According to research conducted by the Automobile Association (AA), front tyres on most vehicles often wear out more quickly than rear tyres largely because they do the heavy lifting with regards to braking and steering. There are other factors however that can increase this disproportionate wear, such as rough driving, underinflated tyres and unaligned wheels.

Rear wheels are not connected to your steering wheel, which makes it extremely difficult to judge their grip while driving. Always fit new or the least worn tyres to the rear wheel positions, irrespective whether your car is front or rear wheel drive.  This will ensure better control in emergency braking or tight corners, less risk of losing control of your vehicle, especially on wet surfaces and better road holding. 

To get better return from your tyres, it is advisable to rotate tyres regularly to even out the wear. So if you do not have a matching set of tyres, ensure to get the wheels balanced and the tyres rotated before your long distance drive to get the best out of them, and ensure your safety.

Check your tyre pressure, and your tyre’s valve caps

Tyre inflation is an essential factor, not only for optimisation of tyre performance but also in terms of safety. It is essential for maintaining the integrity of the tyre and ensuring good vehicle handling (road-holding, braking).

It also protects your tyres from premature wear and irreversible internal damage. Low pressure increases the risk of damage to your tyres and excess pressure can reduce the life of your tyres. So after a long drive, it is wise to check if your tyres maintain the correct pressure. For the right measures of tyre pressure, look in your vehicle user manual or on the labels inside the side door beside the driver’s seat or the inside of the fuel flap.

Tyres valves are also important. Valves and their components are ordinarily made of rubber, which deteriorates over time.  At high speeds, a cracked, deteriorated rubber valve stem can bend and allow air loss.  The valve cap is also important as it’s the primary air seal and helps to keep out dust and dirt particles. Check you tyre valves after a long drive. Replace them if they are worn out. Remember to also replace them every time you change your tyres.  It’s an inexpensive way to protect your tyres, vehicle and yourself.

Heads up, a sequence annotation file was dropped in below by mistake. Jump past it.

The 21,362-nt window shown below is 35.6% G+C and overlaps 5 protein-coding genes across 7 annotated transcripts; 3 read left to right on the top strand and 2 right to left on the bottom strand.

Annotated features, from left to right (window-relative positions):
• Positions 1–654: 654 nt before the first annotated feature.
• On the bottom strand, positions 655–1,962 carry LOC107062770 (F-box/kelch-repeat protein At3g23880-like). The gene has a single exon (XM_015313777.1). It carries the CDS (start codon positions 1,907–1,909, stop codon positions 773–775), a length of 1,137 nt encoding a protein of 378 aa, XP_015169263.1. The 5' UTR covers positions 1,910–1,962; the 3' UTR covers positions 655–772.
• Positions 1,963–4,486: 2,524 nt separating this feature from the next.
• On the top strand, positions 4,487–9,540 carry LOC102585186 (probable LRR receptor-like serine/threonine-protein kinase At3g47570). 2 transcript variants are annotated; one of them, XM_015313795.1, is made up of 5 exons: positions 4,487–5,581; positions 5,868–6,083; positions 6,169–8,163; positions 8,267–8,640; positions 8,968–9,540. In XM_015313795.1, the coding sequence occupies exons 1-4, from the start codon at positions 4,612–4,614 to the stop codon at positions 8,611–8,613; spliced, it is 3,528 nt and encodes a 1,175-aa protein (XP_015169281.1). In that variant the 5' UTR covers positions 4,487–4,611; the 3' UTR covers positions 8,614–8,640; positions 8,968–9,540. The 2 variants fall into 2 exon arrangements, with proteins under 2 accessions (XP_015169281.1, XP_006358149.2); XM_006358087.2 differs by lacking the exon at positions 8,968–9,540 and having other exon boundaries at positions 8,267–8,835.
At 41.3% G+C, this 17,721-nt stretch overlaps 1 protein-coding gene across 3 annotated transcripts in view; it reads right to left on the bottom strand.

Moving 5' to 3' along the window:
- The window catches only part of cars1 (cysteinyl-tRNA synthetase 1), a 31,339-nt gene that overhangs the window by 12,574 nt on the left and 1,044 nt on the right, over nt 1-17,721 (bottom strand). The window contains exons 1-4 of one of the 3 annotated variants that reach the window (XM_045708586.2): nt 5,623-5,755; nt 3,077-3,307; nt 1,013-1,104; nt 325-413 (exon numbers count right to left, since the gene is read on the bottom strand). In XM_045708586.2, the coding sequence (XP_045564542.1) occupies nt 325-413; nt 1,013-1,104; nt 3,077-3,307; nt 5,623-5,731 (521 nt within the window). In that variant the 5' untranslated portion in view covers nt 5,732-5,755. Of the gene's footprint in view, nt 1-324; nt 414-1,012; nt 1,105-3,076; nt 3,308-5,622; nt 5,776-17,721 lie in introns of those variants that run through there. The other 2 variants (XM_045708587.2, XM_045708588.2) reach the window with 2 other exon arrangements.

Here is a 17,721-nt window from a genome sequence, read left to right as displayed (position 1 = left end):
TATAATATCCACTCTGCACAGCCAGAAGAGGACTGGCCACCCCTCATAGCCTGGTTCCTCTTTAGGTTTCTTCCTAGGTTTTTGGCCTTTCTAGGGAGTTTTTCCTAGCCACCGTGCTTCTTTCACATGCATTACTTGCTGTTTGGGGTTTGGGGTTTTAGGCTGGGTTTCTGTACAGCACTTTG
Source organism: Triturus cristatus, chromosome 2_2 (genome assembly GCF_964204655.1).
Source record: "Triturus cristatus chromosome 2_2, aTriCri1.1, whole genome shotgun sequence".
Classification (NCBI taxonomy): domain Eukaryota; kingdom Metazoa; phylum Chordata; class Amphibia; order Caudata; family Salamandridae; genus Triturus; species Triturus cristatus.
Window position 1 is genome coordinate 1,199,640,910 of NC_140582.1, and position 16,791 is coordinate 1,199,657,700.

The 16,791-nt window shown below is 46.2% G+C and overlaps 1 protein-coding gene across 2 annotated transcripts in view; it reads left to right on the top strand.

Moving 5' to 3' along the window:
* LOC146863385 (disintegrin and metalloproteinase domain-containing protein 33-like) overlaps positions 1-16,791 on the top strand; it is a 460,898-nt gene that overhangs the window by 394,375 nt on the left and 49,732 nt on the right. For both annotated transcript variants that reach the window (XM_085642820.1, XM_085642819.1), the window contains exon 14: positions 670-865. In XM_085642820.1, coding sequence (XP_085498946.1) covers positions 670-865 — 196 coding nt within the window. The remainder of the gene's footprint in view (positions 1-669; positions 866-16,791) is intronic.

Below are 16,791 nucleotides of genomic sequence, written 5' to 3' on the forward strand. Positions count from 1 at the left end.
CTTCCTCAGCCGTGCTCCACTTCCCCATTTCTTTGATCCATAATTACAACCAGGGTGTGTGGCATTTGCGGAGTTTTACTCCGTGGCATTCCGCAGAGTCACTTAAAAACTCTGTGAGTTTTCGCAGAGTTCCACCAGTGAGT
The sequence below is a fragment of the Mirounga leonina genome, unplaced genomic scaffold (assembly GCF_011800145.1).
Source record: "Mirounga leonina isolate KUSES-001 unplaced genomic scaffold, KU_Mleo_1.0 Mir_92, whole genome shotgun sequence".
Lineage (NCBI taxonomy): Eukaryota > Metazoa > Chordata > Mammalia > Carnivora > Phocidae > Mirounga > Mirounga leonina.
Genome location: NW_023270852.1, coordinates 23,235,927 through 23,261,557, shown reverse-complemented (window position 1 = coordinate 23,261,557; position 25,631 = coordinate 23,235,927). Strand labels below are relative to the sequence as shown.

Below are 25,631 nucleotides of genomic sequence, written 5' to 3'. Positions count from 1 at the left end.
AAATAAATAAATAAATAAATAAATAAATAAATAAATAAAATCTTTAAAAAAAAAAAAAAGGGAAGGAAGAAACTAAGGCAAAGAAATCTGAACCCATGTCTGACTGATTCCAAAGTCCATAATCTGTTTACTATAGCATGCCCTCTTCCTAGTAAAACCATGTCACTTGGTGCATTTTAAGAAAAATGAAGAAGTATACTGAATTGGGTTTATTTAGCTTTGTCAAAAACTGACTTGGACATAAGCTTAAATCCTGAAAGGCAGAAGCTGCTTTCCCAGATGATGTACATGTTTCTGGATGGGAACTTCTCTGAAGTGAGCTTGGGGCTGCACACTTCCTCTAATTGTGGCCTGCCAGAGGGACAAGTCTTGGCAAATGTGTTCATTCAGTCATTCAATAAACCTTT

Wheel balancing

After a long drive, check the balancing of your wheels. Balancing is absolutely indispensable for driving comfort and continued tyre performance. Balancing helps prevent premature wear of your tyres and eliminates vibration. It also protects the suspension, steering system and bearings of your vehicle. A wheel is out of balance when one area is heavier or lighter than the rest. This causes uneven and rapid tread wear, vibration, more stress on front-end parts, and front-end parts to wear prematurely. For a reliable diagnosis and guarantee of safety, call on the services of a professional at your nearest tyre centre.

The importance of knowing the service centres around you

Many drivers take their cars to brand-designated service centres and others drivers, to local, well-known and unofficial mechanics. When traveling, these service centres are not always available in different locations, especially in the countryside. So in the event of a breakdown while traveling, you end up visiting service centres that may not know your vehicles. So after the trip, pop into your usual and ensure that your vehicle gets a tune up, and that all is okay with it.

Original article from Car